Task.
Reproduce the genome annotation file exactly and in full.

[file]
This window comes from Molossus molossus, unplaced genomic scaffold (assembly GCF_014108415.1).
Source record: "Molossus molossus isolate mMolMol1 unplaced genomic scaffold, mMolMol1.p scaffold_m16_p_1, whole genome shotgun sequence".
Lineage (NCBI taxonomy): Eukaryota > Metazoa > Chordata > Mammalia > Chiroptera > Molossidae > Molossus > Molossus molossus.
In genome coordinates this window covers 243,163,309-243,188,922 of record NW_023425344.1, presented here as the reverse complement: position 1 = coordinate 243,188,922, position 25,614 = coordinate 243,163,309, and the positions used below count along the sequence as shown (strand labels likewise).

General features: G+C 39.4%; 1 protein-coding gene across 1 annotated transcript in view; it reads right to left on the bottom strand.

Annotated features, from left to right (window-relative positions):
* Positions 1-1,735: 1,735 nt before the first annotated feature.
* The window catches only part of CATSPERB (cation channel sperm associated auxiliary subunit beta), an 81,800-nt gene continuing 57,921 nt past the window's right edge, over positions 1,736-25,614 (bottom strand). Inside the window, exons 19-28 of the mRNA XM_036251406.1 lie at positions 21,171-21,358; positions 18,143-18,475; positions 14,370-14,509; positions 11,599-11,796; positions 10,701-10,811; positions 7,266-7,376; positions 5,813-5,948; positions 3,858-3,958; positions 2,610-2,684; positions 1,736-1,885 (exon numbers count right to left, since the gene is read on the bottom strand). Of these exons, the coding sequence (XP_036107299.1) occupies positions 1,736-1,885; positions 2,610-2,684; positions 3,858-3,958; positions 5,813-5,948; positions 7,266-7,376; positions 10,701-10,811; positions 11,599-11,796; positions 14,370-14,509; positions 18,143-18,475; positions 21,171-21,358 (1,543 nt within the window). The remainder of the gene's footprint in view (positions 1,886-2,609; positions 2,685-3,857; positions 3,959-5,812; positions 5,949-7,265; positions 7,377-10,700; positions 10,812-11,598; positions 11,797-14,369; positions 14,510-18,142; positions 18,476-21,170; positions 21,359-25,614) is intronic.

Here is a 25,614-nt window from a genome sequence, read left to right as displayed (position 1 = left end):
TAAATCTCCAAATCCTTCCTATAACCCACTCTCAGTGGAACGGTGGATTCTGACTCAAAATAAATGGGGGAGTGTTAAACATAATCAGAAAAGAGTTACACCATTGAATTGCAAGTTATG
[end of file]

This window comes from Molossus molossus, unplaced genomic scaffold (assembly GCF_014108415.1).
Source record: "Molossus molossus isolate mMolMol1 unplaced genomic scaffold, mMolMol1.p scaffold_m16_p_1, whole genome shotgun sequence".
Lineage (NCBI taxonomy): Eukaryota > Metazoa > Chordata > Mammalia > Chiroptera > Molossidae > Molossus > Molossus molossus.
In genome coordinates this window covers 243,163,309-243,188,922 of record NW_023425344.1, presented here as the reverse complement: position 1 = coordinate 243,188,922, position 25,614 = coordinate 243,163,309, and the positions used below count along the sequence as shown (strand labels likewise).

General features: G+C 39.4%; 1 protein-coding gene across 1 annotated transcript in view; it reads right to left on the bottom strand.

Annotated features, from left to right (window-relative positions):
* Positions 1-1,735: 1,735 nt before the first annotated feature.
* The window catches only part of CATSPERB (cation channel sperm associated auxiliary subunit beta), an 81,800-nt gene continuing 57,921 nt past the window's right edge, over positions 1,736-25,614 (bottom strand). Inside the window, exons 19-28 of the mRNA XM_036251406.1 lie at positions 21,171-21,358; positions 18,143-18,475; positions 14,370-14,509; positions 11,599-11,796; positions 10,701-10,811; positions 7,266-7,376; positions 5,813-5,948; positions 3,858-3,958; positions 2,610-2,684; positions 1,736-1,885 (exon numbers count right to left, since the gene is read on the bottom strand). Of these exons, the coding sequence (XP_036107299.1) occupies positions 1,736-1,885; positions 2,610-2,684; positions 3,858-3,958; positions 5,813-5,948; positions 7,266-7,376; positions 10,701-10,811; positions 11,599-11,796; positions 14,370-14,509; positions 18,143-18,475; positions 21,171-21,358 (1,543 nt within the window). The remainder of the gene's footprint in view (positions 1,886-2,609; positions 2,685-3,857; positions 3,959-5,812; positions 5,949-7,265; positions 7,377-10,700; positions 10,812-11,598; positions 11,797-14,369; positions 14,510-18,142; positions 18,476-21,170; positions 21,359-25,614) is intronic.

Here is a 25,614-nt window from a genome sequence, read left to right as displayed (position 1 = left end):
TAAATCTCCAAATCCTTCCTATAACCCACTCTCAGTGGAACGGTGGATTCTGACTCAAAATAAATGGGGGAGTGTTAAACATAATCAGAAAAGAGTTACACCATTGAATTGCAAGTTATG